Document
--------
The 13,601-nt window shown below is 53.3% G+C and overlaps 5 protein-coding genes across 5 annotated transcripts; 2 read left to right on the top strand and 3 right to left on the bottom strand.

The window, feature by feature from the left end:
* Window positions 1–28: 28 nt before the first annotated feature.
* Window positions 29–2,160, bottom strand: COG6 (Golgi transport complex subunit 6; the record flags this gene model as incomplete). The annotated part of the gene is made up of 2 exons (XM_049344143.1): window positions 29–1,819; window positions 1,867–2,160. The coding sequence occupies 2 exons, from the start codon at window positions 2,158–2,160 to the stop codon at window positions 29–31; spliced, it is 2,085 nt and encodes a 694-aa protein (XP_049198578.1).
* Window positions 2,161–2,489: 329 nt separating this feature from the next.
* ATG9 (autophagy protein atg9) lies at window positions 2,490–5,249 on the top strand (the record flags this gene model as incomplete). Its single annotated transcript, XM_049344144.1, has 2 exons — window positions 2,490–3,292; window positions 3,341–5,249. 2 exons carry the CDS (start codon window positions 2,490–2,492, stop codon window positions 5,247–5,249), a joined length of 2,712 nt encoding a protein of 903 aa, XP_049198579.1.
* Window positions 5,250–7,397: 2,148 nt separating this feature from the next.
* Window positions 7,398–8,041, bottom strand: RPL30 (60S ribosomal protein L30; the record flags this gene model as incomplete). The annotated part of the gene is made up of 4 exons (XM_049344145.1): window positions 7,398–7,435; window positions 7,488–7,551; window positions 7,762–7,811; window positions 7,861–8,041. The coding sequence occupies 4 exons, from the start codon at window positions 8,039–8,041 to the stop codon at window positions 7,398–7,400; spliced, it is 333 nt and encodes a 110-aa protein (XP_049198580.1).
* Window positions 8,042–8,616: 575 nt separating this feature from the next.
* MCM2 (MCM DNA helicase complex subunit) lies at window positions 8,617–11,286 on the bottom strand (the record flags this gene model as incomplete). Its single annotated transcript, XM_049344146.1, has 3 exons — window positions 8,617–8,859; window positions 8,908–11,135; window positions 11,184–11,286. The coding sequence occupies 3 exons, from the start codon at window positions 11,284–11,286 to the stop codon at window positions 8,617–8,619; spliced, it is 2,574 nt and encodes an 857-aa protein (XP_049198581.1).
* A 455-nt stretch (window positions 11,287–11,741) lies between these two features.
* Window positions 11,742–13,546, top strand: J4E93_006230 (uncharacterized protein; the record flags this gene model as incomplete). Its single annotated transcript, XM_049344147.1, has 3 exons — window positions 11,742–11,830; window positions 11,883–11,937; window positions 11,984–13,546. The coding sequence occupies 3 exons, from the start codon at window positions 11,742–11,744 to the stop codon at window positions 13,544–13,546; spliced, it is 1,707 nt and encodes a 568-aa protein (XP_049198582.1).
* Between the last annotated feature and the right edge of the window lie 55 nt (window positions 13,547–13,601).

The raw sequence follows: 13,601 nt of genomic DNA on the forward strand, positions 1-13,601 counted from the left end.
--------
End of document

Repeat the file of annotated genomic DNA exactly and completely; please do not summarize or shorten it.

The 13,601-nt window shown below is 53.3% G+C and overlaps 5 protein-coding genes across 5 annotated transcripts; 2 read left to right on the top strand and 3 right to left on the bottom strand.

The window, feature by feature from the left end:
* Window positions 1–28: 28 nt before the first annotated feature.
* Window positions 29–2,160, bottom strand: COG6 (Golgi transport complex subunit 6; the record flags this gene model as incomplete). The annotated part of the gene is made up of 2 exons (XM_049344143.1): window positions 29–1,819; window positions 1,867–2,160. The coding sequence occupies 2 exons, from the start codon at window positions 2,158–2,160 to the stop codon at window positions 29–31; spliced, it is 2,085 nt and encodes a 694-aa protein (XP_049198578.1).
* Window positions 2,161–2,489: 329 nt separating this feature from the next.
* ATG9 (autophagy protein atg9) lies at window positions 2,490–5,249 on the top strand (the record flags this gene model as incomplete). Its single annotated transcript, XM_049344144.1, has 2 exons — window positions 2,490–3,292; window positions 3,341–5,249. 2 exons carry the CDS (start codon window positions 2,490–2,492, stop codon window positions 5,247–5,249), a joined length of 2,712 nt encoding a protein of 903 aa, XP_049198579.1.
* Window positions 5,250–7,397: 2,148 nt separating this feature from the next.
* Window positions 7,398–8,041, bottom strand: RPL30 (60S ribosomal protein L30; the record flags this gene model as incomplete). The annotated part of the gene is made up of 4 exons (XM_049344145.1): window positions 7,398–7,435; window positions 7,488–7,551; window positions 7,762–7,811; window positions 7,861–8,041. The coding sequence occupies 4 exons, from the start codon at window positions 8,039–8,041 to the stop codon at window positions 7,398–7,400; spliced, it is 333 nt and encodes a 110-aa protein (XP_049198580.1).
* Window positions 8,042–8,616: 575 nt separating this feature from the next.
* MCM2 (MCM DNA helicase complex subunit) lies at window positions 8,617–11,286 on the bottom strand (the record flags this gene model as incomplete). Its single annotated transcript, XM_049344146.1, has 3 exons — window positions 8,617–8,859; window positions 8,908–11,135; window positions 11,184–11,286. The coding sequence occupies 3 exons, from the start codon at window positions 11,284–11,286 to the stop codon at window positions 8,617–8,619; spliced, it is 2,574 nt and encodes an 857-aa protein (XP_049198581.1).
* A 455-nt stretch (window positions 11,287–11,741) lies between these two features.
* Window positions 11,742–13,546, top strand: J4E93_006230 (uncharacterized protein; the record flags this gene model as incomplete). Its single annotated transcript, XM_049344147.1, has 3 exons — window positions 11,742–11,830; window positions 11,883–11,937; window positions 11,984–13,546. The coding sequence occupies 3 exons, from the start codon at window positions 11,742–11,744 to the stop codon at window positions 13,544–13,546; spliced, it is 1,707 nt and encodes a 568-aa protein (XP_049198582.1).
* Between the last annotated feature and the right edge of the window lie 55 nt (window positions 13,547–13,601).

The raw sequence follows: 13,601 nt of genomic DNA on the forward strand, positions 1-13,601 counted from the left end.